Don Weber’s Bicycle Lathe article in the August 2007 issue (#163) has sparked a lot of interest and questions. So below, Don has provided answers to some of the repeat questions. He’s also working on a plan drawing for constructing a bicycle lathe; we’ll let you know as soon as the plan is available, and how you can get it.
Concerning shaft dimension and fittings: I used a 1″ cold-rolled steel shaft procured from my local machine shop. Any 1″-diameter shaft will do; it fits a standard pillow block available from most hardware stores. The bicycle sprocket, purchased from my local bike shop, is a standard 13-tooth, single-gear sprocket. I had our local machinist turn a collet for me to thread into the fine threaded hole in the sprocket, leaving enough collar to drill and tap for a Ã?Â¼” 20 set screw. You can turn your own collet from hardwood (I’ve made one from Lignnum Vitae), but steel will last longer.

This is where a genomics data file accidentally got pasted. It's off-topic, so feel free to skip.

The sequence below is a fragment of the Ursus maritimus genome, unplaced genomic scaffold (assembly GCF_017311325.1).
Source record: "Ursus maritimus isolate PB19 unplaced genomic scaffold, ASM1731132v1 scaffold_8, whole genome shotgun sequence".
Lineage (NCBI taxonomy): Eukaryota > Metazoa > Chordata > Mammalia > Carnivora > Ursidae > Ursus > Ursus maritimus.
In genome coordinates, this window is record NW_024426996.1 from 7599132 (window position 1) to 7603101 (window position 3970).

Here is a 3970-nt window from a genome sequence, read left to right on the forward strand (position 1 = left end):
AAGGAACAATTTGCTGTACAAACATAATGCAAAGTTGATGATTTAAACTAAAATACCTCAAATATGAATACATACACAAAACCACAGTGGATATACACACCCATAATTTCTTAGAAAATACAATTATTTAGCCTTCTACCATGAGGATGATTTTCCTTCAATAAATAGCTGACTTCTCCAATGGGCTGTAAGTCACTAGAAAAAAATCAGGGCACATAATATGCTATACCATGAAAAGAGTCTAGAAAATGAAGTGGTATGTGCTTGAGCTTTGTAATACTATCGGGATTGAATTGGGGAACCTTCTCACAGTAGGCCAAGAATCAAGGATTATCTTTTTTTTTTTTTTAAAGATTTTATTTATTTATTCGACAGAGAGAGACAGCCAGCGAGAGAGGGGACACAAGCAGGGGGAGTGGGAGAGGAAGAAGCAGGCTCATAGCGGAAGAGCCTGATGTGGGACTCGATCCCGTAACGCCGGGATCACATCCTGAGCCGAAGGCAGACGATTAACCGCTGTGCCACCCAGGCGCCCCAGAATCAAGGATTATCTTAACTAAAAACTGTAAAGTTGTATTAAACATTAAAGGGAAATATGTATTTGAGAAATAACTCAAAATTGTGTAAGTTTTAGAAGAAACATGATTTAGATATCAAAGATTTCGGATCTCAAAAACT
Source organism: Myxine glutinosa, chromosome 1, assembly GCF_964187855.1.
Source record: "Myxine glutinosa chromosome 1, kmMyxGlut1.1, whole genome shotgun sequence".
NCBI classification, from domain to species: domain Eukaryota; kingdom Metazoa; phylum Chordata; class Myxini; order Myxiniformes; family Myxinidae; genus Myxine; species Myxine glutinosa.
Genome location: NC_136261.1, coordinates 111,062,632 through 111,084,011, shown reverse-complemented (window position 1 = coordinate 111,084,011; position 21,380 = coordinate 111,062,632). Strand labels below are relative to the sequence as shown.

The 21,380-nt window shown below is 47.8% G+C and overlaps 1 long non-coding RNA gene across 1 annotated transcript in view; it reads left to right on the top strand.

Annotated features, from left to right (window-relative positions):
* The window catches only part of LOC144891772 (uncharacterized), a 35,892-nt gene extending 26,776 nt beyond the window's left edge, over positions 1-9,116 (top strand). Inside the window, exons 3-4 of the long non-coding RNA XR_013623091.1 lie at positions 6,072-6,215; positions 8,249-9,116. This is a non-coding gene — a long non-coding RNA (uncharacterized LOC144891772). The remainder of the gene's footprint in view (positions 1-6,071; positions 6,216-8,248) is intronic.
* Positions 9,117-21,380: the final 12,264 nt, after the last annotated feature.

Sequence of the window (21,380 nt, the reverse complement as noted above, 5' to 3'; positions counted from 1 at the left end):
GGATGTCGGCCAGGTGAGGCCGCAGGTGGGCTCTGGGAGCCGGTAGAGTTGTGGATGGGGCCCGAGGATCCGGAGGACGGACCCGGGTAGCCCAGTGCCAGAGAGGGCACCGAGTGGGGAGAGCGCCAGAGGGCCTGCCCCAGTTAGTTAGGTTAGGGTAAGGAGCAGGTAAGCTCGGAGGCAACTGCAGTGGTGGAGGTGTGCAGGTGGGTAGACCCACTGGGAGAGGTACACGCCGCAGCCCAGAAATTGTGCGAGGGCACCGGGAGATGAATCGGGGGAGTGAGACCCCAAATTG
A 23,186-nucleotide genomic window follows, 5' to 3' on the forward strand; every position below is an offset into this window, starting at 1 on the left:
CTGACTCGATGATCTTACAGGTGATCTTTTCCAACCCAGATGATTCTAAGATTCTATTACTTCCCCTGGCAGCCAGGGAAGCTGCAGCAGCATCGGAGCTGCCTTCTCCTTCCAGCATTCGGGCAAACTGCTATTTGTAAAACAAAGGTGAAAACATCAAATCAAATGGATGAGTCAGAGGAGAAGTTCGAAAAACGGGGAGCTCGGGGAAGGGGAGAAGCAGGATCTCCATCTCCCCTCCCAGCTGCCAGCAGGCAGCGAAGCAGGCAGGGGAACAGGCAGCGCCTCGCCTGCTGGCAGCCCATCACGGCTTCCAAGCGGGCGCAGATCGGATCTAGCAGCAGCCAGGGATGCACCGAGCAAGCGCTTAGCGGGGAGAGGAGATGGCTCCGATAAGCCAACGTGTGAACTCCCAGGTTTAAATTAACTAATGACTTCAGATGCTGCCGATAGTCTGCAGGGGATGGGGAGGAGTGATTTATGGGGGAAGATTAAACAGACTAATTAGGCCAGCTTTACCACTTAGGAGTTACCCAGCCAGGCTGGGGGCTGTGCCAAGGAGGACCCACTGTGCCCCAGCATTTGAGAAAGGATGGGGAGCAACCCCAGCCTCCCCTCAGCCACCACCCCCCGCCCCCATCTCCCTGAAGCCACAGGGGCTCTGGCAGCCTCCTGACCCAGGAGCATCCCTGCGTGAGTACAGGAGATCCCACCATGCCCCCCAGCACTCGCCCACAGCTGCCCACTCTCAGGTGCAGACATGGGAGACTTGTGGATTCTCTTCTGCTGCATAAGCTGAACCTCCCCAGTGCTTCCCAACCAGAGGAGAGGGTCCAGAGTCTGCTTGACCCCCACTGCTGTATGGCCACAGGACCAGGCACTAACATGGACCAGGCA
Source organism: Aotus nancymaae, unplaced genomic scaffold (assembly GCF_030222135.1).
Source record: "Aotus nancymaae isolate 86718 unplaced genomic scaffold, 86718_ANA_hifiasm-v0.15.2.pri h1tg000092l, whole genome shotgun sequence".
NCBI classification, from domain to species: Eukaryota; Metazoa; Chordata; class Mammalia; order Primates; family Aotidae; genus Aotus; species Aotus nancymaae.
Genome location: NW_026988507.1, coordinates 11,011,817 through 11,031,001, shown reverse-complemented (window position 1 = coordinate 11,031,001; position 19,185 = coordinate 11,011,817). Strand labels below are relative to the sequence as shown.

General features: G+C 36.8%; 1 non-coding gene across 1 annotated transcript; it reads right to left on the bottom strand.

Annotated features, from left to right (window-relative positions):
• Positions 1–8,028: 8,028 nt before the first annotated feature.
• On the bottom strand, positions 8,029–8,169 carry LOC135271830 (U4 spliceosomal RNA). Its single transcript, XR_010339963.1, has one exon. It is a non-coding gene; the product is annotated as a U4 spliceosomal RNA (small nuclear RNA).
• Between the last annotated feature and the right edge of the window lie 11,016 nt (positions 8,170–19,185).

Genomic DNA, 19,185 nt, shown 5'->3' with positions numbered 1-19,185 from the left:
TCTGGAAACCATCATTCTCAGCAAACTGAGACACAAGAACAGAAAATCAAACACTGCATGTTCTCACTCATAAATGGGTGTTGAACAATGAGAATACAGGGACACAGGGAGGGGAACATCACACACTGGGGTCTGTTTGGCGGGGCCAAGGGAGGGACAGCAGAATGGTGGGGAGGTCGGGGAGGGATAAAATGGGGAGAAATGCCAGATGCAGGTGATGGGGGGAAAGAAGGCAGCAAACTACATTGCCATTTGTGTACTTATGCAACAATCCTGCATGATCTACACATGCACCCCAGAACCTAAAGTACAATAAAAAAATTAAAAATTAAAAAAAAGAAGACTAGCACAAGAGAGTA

The attachments for the flywheel and faceplate, or grinding wheel attachment, were 1-1/2″ floor flanges with a 1″ reducer. The extra reducer allowed me to drill and tap for the 1/4″ 20 set screw. The floor flange does not have enough shoulder to accommodate a set screw. I had to drill out the threads in the reducer with a 1″ drill on the drill press. I did this by screwing the flange and reducer to a scrap of plywood, then clamping the plywood to the drill-press table. It made holding the reducer more secure and safe. It also helped to keep the bore true to the shaft.